Conclusions: The novel VA classification proposed could help clinicians with the diagnostic workup of patients with VA. Because of the paucity of reported cases, firm recommendations for the treatment of VA are currently not possible. For patients with acquired VA, we suggest second-generation H-antihistamines as the first-line treatment. Controlled therapeutic trials are needed and should be performed.
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http://dx.doi.org/10.1016/j.jaip.2020.09.009DOI Listing
February 2021

Relationship Between Depression and Quality of Life Among Vitiligo Patients: A Self-assessment Questionnaire-based Study.

Clin Cosmet Investig Dermatol 2020 4;13:511-520. Epub 2020 Aug 4.

Department of Dermatology, Faculty of Medicine Siriraj Hospital, Mahidol University, Bangkok, Thailand.

Background: Vitiligo is a common chronic autoimmune disease that is characterized by progressive loss of skin color due to melanocyte destruction. In addition to the physical effects of vitiligo, this condition exerts adverse psychological effects and causes social stigmatization. Earlier studies reported that individuals with vitiligo suffer from poor quality of life (QoL), but data about the QoL of Thai vitiligo patients is scarce.

Objective: This study aimed to investigate the QoL and prevalence of depression in Thai vitiligo patients, association between QoL and depression, and factors associated with QoL and depression among Thai people with vitiligo.

Methods: This cross-sectional self-assessment questionnaire-based study was conducted at the phototherapy and vitiligo clinics of the Department of Dermatology, Faculty of Medicine Siriraj Hospital, Mahidol University (Bangkok, Thailand). QoL was assessed using the Dermatology Life Quality Index (DLQI) questionnaire, and depression was evaluated via the Patient Health Questionnaire (PHQ-9).

Results: Among the 104 vitiligo patients that were recruited, the mean DLQI score was 7.46, and the prevalence of depression (PHQ-9 ≥9) was 13.5%. Factors significantly associated with a higher mean DLQI score were skin phototype IV compared to phototype III, active disease, new lesions within the last three months, lesions involving upper extremities, and PHQ-9 ≥9 (<0.05). Moderate correlation was found between DLQI score and PHQ-9 score (Pearson's correlation coefficient: 0.524, <0.001). Factors significantly associated with depression were working status and developing new lesions within the last three months (<0.05). Patients with new lesions were 4.12 times more likely to be depressed than those without new lesions (OR: 4.12, 95%CI: 1.20-14.16; =0.025).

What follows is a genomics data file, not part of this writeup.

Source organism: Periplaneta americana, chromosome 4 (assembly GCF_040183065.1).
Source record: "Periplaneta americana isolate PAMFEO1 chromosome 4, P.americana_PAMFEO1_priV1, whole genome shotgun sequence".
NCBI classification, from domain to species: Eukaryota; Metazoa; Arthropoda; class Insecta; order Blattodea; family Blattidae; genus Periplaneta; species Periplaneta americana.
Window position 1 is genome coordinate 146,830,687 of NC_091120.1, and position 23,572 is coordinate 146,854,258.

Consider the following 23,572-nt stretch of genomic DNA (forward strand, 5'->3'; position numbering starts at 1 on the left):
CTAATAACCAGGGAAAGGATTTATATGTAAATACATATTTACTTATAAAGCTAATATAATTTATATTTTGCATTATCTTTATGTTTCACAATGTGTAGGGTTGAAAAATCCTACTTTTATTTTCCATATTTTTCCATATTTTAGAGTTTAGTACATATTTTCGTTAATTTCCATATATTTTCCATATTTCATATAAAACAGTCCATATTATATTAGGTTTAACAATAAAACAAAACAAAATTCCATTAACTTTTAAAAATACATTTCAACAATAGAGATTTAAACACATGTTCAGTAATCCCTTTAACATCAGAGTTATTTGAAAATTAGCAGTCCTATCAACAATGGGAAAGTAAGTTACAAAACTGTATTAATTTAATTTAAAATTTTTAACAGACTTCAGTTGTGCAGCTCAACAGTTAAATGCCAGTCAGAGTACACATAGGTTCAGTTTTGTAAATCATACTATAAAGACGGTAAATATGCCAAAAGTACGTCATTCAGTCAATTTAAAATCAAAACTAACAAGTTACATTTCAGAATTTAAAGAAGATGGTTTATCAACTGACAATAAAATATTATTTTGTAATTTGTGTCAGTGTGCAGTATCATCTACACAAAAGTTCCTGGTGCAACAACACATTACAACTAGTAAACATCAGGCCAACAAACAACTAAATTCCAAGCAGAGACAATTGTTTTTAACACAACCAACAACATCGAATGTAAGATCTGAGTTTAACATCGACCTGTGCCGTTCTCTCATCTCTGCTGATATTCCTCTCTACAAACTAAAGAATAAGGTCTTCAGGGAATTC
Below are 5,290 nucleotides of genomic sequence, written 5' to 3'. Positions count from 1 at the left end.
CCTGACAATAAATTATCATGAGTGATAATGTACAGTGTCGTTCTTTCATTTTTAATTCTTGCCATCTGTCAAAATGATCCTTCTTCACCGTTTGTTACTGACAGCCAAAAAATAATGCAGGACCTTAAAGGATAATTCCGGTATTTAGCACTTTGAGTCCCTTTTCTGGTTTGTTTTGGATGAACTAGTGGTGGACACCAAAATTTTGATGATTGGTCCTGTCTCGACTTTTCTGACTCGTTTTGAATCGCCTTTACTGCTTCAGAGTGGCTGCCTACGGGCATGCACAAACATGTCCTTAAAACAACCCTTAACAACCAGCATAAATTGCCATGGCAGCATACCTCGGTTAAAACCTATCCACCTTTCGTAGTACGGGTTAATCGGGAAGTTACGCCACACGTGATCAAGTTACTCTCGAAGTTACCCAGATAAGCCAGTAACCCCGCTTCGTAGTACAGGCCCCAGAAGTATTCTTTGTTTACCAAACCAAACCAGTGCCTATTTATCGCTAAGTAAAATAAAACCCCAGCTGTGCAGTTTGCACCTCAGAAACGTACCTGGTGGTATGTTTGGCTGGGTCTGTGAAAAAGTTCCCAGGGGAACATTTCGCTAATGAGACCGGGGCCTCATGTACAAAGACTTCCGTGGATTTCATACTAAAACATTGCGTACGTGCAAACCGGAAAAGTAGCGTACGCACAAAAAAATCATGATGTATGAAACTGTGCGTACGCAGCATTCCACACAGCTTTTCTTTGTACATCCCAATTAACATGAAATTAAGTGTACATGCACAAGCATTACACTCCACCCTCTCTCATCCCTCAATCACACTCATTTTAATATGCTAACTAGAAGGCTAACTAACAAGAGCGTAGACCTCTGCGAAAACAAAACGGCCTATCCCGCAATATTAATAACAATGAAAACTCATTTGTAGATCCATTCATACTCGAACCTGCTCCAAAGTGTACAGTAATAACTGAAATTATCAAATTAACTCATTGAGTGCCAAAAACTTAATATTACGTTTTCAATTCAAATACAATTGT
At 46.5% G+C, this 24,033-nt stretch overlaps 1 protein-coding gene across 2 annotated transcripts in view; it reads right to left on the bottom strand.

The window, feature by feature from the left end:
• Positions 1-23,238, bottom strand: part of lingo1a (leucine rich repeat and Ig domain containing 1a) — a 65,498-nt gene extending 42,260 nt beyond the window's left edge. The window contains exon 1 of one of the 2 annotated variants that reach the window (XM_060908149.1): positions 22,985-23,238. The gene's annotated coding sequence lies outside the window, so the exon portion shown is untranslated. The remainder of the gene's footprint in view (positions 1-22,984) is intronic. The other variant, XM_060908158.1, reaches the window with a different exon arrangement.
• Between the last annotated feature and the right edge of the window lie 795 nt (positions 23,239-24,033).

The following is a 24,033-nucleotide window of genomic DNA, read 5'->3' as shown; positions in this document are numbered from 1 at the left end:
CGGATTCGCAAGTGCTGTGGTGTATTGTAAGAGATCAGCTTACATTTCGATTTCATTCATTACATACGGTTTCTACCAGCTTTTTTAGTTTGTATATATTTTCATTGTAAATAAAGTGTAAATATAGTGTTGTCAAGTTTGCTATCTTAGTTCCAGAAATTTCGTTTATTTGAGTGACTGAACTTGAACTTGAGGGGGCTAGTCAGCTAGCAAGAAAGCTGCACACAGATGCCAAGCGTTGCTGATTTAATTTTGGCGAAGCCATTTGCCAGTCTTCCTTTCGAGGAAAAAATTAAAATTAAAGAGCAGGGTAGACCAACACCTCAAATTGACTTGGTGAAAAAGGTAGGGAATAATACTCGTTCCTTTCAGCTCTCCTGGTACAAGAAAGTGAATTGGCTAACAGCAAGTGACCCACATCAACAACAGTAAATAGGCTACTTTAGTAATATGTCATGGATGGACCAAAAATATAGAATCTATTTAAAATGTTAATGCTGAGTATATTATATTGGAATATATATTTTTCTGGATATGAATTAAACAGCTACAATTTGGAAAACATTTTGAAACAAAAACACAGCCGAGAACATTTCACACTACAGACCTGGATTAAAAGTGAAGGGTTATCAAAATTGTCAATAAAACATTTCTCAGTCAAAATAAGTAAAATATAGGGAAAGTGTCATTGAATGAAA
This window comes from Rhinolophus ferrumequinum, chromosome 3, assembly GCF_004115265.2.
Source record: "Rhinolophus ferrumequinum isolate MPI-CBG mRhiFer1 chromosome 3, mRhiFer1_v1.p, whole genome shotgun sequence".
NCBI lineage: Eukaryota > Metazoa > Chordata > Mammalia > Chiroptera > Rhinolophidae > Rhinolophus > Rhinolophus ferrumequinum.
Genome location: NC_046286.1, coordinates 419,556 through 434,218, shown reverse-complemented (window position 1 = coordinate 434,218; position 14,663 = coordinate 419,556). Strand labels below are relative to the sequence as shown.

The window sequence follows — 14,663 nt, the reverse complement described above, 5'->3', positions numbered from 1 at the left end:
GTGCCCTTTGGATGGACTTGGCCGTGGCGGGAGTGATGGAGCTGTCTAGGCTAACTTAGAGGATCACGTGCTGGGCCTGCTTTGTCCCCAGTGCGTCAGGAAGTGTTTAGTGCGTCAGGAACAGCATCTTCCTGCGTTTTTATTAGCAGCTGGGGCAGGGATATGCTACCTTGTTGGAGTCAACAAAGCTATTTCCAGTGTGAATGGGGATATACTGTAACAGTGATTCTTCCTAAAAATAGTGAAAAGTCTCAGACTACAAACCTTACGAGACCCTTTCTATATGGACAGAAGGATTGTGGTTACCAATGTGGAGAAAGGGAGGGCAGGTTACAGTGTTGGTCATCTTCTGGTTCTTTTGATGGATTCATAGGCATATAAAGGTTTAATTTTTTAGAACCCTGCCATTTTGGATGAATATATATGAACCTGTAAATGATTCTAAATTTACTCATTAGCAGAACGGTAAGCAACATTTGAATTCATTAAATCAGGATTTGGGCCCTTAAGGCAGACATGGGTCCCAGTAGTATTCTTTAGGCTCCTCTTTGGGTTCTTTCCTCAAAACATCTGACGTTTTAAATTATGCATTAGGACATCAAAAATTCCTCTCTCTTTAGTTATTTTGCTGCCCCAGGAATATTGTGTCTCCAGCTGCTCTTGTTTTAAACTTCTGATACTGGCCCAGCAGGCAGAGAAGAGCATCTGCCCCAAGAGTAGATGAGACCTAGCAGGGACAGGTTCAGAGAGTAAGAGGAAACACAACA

Conclusion: Developing new lesions, active disease, dark skin phototype (IV), and lesion on upper extremity had significant adverse effects on QoL. Vitiligo patients who were employed and who had new vitiligo lesions are significantly more likely to be depressed.
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http://dx.doi.org/10.2147/CCID.S265349DOI Listing
http://www.ncbi.nlm.nih.gov/pmc/articles/PMC7414931PMC
August 2020

Cholinergic Urticaria: Clinical Presentation and Natural History in a Tropical Country.

Biomed Res Int 2020 24;2020:7301652. Epub 2020 May 24.

Department of Dermatology, Faculty of Medicine Siriraj Hospital, Mahidol University, Bangkok, Thailand.

Background: Cholinergic urticaria (CholU) is a subset of chronic inducible urticaria characterized by the recurrent pinpoint-sized wheals that are induced by exercising or increasing core body temperature. Currently, the data of CholU in tropical climate is still limited.

Objective: To investigate the clinical features and natural course of CholU in a tropical country.

Materials And Methods: This retrospective chart review study analyzed the data of CholU patients aged over 18 years who visited Siriraj Urticaria Clinic, Siriraj Hospital, Bangkok, Thailand, between January 2007 and September 2019. Demographic data, clinical presentations, and results of provocation tests and other laboratory investigations were evaluated and compared with other studies reported in temperate zones.

Results: Sixteen out of 2,175 chronic urticaria patients (0.7%) were diagnosed with CholU. The median age of CholU patients was 28.0 ± 11.7 years with male predominance (56.3%). Three patients (18.8%) had a history of atopy. Fifteen patients (93.8%) were positive to the exercise provocation test. Nonsedating antihistamine drugs were a main treatment (73.8%). Six patients (37.5%) were in remission at the time of the study, with a mean duration 4.3 years. The Kaplan-Meier survival analysis demonstrated that 12.5%, 35.5%, and 67.9% of patients would have disease remission within 1 year, 5 years, and 13 years, respectively.

Conclusions: The prevalence of CholU differs in each geographic region and is found to be low in tropical countries with a median duration 4.3 years. The prevalence of atopy and anaphylaxis with CholU is also lower in tropical countries than in temperate.
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http://dx.doi.org/10.1155/2020/7301652DOI Listing
http://www.ncbi.nlm.nih.gov/pmc/articles/PMC7273400PMC
March 2021

Symptomatic Dermographism: A Systematic Review of Treatment Options.

J Allergy Clin Immunol Pract 2020 10 28;8(9):3141-3161. Epub 2020 May 28.

Dermatological Allergology, Allergie-Centrum-Charité, Department of Dermatology and Allergy, Charité - Universitätsmedizin Berlin, Berlin, Germany. Electronic address: